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From Daniel Vetter <>
Subject Re: [MAINTAINER SUMMIT] User-space requirements for accelerator drivers
Date Tue, 14 Sep 2021 19:45:42 GMT
On Tue, Sep 14, 2021 at 2:58 PM Arnd Bergmann <> wrote:
> On Tue, Sep 14, 2021 at 11:23 AM Daniel Vetter <> wrote:
> > On Tue, Sep 14, 2021 at 11:09 AM Arnd Bergmann <> wrote:
> > > I can see two reasons why one would want to support a type (a)
> > > interface even with the more versatile devices:
> > >
> > > - It can be done in a generic way so that simply adding a kernel
> > >   driver and loading some firmware into it makes existing user space
> > >   software work out of the box.
> > >
> > > - It gives the manufacturer a way to get an upstream kernel driver
> > >   without open sourcing their firmware (a.k.a. compiler and user
> > >   space driver). Whether you consider this a good or bad thing is
> > >   of course a matter of perspective.
> >
> > I think for some embedded use-case this makes sense, especially around
> > media stuff.
> >
> > I don't think it's BLAS, because on the compute side you really want a
> > compiler that sees through the entire thing and can optimize it. Afaik
> > BLAS is for some quick prototype of matrix algorithms and most
> > importantly, for the top500 list :-)
> It's probably not the only thing you need, but I would assume something
> like sgemm and its variants are one of the building blocks you'd need
> in this kind of interface. Note that oneDNN also comes with a
> simplified interface similar to gemm[1] as well as straight wrapper around
> gemm itself.
> There are definitely frameworks that are successfully built just on top
> of NumPy and blas (with NumPy itself being built on top of blas).
> I used to make fun of linpack as the supercomputer benchmark that
> has no practical use, but in the end it does spend most of its time in
> the SGEMM function that is the most optimized algorithm in the world
> and that is also where you end up spending your cycles in many AI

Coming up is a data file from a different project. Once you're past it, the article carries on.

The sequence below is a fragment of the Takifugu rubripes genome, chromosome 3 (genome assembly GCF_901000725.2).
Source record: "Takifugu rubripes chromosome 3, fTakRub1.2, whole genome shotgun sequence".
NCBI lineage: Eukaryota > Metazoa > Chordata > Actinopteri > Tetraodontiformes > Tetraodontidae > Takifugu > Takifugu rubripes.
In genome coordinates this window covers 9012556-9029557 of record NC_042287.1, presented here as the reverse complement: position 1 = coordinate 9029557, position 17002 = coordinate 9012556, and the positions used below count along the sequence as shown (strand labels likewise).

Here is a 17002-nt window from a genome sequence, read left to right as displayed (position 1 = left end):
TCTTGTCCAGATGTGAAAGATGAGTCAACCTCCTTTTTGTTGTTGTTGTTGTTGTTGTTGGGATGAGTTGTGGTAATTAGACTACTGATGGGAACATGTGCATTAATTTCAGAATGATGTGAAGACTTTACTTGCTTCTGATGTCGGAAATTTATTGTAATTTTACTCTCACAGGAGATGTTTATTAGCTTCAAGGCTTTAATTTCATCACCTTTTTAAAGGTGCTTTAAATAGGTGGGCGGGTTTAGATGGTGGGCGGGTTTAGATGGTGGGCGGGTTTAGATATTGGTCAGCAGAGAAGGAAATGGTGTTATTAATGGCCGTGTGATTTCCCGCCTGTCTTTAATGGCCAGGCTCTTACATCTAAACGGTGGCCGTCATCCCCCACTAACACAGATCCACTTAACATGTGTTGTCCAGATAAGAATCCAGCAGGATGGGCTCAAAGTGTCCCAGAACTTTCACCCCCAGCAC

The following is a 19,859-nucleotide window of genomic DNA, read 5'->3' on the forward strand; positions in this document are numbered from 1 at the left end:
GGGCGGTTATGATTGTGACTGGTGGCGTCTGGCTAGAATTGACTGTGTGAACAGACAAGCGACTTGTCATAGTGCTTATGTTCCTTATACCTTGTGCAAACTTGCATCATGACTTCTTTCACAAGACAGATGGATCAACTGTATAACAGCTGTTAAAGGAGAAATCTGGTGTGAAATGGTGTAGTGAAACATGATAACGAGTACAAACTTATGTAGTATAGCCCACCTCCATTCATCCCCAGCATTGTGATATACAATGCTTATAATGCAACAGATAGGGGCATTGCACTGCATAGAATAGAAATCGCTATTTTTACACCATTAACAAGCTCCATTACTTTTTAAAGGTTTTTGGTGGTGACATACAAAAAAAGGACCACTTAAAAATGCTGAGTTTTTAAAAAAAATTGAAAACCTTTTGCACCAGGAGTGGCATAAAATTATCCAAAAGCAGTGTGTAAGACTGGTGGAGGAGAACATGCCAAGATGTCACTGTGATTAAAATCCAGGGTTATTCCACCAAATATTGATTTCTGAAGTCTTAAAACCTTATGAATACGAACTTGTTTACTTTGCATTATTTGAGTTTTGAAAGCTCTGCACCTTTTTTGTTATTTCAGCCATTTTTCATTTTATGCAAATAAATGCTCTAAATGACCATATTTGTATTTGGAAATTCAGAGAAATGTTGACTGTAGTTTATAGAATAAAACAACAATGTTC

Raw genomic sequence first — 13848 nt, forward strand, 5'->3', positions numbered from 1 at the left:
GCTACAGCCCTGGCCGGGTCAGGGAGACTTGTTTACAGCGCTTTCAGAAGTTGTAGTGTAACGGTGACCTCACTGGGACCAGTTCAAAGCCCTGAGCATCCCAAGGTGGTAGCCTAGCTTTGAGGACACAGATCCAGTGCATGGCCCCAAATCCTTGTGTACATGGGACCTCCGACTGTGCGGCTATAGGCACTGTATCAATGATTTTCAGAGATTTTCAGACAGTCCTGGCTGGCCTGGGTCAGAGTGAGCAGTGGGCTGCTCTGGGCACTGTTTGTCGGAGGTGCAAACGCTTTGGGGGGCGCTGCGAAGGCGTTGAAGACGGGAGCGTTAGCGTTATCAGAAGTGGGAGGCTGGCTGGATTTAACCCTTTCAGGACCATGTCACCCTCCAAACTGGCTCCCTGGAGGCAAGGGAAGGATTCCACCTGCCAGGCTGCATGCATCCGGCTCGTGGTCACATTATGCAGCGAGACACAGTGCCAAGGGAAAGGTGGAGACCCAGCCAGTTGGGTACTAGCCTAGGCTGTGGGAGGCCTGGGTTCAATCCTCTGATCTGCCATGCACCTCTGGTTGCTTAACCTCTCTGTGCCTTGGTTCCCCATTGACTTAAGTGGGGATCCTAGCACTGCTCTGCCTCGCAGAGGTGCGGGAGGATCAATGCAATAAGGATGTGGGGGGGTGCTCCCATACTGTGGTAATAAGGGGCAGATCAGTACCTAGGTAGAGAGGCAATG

> applications. I found a link to this blog post[2] explaining why this is still
> used everywhere, and this matches what I've seen elsewhere, but
> unlike me, the author seems to know what they are talking about ;-)
> To get back to my own question from earlier about which part of oneAPI
> is actually being used, I see that pytorch (to pick a common framework)
> can use either mkl (oneMKL, BLAS) or mkldnn (dnnl, oneDNN) as a backend,
> next to cuda, cudnn, openmp and certainly a number of third-party
> backends.
> The mkl backend seems to mostly be a wrapper around cblas_*gemm(),
> though I may be reading that wrong.
> The oneDNN backend operates on a higher level, calling into a
> subset of the oneDNN interfaces. The other frameworks I looked at
> (mxnet, tensorflow) look similar, probably each using other subsets of
> oneDNN.

Hm I didn't know that in practice it's all just matrix multiplies in
AI land too. I thought there's more fun going on here, but I guess as
long as you have dense (enough) networks it's fully limited by the
matrix multiply step and nothing else matters. Thanks for the

I still dont think BLAS is what you want, except for a very specific
NPU thing in a soc maybe that can't do anything else than actually
matrix multiplies in hw. The reason is that vendors are most likely
not going to give you the optimized kernels, and the dumb kernels are
very boring (just multiply-add in a loop). So for anything somewhat